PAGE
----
This is, you will notice, as well as being a fine example of regula magistri, not really a citation, and although the sack of Sant Joan de les Abadesses in the Civil War might go some way to explaining why, of course, none of these Sant Joan materials mentioning Quintilà survive, many of their other charters survived and nothing there from 804 can have come from them in the first place. Miret never published this stuff, anyway, to the best of my knowledge, so there’s no way of knowing what he saw, but it’s always seemed significant to me that the history of Sant Joan by the pre-war archivist, Josep Masdeu, who died in the defence of his documents indeed, did not mention this stuff.4 That, even now, leaves me feeling that it’s much safer, when everything else we have from Sant Joan about Montgrony is faked or disputed, to mistrust anything from there about the place when it can’t be examined. The problem is with what Villanueva saw, which now looks likely to be authentic.

Apse and apsidioles of the west end of the abbey church of Sant Joan de les Abadesses

Sant Joan de les Abadesses, should-be location of the evidence missing from this post’s argumentation

Let us note first off that Villanueva and Miret don’t have to have been talking about the same thing. Villanueva had a dating clause or some kind of chronological summary that one might attach to a chronicle or similar; it doesn’t survive either but then that is much less surprising than at Sant Joan because the Ripoll archive was entirely burnt in 1835. What Miret had found seems definitely to have been notices of some lord of Montgrony, quite possibly in faked donations to Sant Joan that must therefore have postdated 987 when no such documents were available to them. Miret’s cites don’t call the guy ‘princeps’, though, and Villanueva’s does not associate him with Montgrony. We can’t now explain what Miret saw, but none other than Michel Zimmermann reports a very simple solution for what Villanueva had, proposed by Rudolf Beer in his attempt to reconstruct as much as possible of Ripoll’s lost library:5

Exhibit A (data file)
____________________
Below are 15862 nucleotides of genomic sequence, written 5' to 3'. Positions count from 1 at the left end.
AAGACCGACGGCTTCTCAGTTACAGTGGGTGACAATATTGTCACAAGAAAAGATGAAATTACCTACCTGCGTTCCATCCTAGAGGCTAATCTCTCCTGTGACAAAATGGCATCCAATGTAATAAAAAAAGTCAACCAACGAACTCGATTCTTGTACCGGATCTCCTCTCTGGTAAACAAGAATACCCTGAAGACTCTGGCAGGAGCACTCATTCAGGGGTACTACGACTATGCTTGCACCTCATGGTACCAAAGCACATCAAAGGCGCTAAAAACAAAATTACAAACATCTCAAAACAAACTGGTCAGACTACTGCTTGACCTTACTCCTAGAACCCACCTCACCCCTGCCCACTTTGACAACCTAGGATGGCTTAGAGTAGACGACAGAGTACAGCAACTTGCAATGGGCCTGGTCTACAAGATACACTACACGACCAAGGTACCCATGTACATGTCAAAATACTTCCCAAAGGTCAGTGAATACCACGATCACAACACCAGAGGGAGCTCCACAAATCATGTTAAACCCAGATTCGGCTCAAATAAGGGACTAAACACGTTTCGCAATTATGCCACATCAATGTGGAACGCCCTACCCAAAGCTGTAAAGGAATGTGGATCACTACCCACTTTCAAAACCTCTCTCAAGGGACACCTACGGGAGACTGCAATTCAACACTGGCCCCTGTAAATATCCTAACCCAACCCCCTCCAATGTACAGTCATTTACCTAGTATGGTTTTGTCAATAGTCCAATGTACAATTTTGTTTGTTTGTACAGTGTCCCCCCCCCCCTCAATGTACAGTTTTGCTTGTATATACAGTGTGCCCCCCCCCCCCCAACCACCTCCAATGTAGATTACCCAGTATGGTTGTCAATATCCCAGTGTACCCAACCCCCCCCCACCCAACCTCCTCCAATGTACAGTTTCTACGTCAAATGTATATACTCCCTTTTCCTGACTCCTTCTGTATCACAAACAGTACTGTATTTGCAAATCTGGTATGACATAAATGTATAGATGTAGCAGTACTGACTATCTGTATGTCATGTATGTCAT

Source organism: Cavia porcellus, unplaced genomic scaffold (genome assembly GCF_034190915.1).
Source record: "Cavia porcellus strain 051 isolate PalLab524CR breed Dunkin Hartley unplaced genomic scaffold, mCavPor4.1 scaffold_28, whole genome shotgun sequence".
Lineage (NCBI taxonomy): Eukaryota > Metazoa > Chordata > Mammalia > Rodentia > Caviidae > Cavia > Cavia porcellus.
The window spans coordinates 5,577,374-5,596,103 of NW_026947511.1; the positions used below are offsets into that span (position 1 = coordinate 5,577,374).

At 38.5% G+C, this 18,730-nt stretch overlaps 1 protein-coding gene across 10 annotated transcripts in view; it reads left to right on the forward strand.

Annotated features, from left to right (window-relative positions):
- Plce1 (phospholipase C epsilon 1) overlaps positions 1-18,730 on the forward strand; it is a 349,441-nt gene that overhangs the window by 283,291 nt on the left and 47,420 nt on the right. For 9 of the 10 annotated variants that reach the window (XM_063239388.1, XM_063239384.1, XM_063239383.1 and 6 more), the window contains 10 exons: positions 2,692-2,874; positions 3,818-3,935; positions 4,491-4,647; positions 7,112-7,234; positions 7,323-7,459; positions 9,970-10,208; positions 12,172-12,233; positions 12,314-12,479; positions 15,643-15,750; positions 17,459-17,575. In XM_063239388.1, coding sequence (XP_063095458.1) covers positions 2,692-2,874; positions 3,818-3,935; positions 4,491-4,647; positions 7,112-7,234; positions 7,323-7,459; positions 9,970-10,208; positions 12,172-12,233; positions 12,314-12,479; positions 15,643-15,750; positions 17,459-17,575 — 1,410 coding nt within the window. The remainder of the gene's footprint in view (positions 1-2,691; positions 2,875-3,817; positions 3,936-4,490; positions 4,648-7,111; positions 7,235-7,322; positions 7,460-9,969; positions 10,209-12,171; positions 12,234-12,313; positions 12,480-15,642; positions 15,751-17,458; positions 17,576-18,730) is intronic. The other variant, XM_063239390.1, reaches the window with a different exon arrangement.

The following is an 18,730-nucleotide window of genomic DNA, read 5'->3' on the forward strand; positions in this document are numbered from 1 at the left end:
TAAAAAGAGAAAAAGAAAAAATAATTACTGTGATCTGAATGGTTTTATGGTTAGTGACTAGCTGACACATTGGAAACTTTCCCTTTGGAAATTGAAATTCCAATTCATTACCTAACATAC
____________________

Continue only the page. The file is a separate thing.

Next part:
“In the middle of a table of ancient eras and of the lives of the patriarchs, one finds [says Zimmermann as if the MS still exists, though I cannot see from what he says that it does] a curious note: Ab incarnatione autem Dni Jhu Xpi usque in presentem primum Quintiliani principis annum, qui est era LXX quarta sunt anni DCCXXXVI. Villaneuva restores DCC before the year of the Era and concluded from it that the page was written in 736: he was constrained to deduce from it that, twenty years after the Muslim invasion, there ruled a prince whose name recalled that of the ancient kings of Toledo, probably installed with refugees in the Pyrenean valleys where the Saracens had not yet ventured. R. Beer prefers to correct DCCXXXVI to DCXXXVI and turn Quintilianus into Toledan royalty.”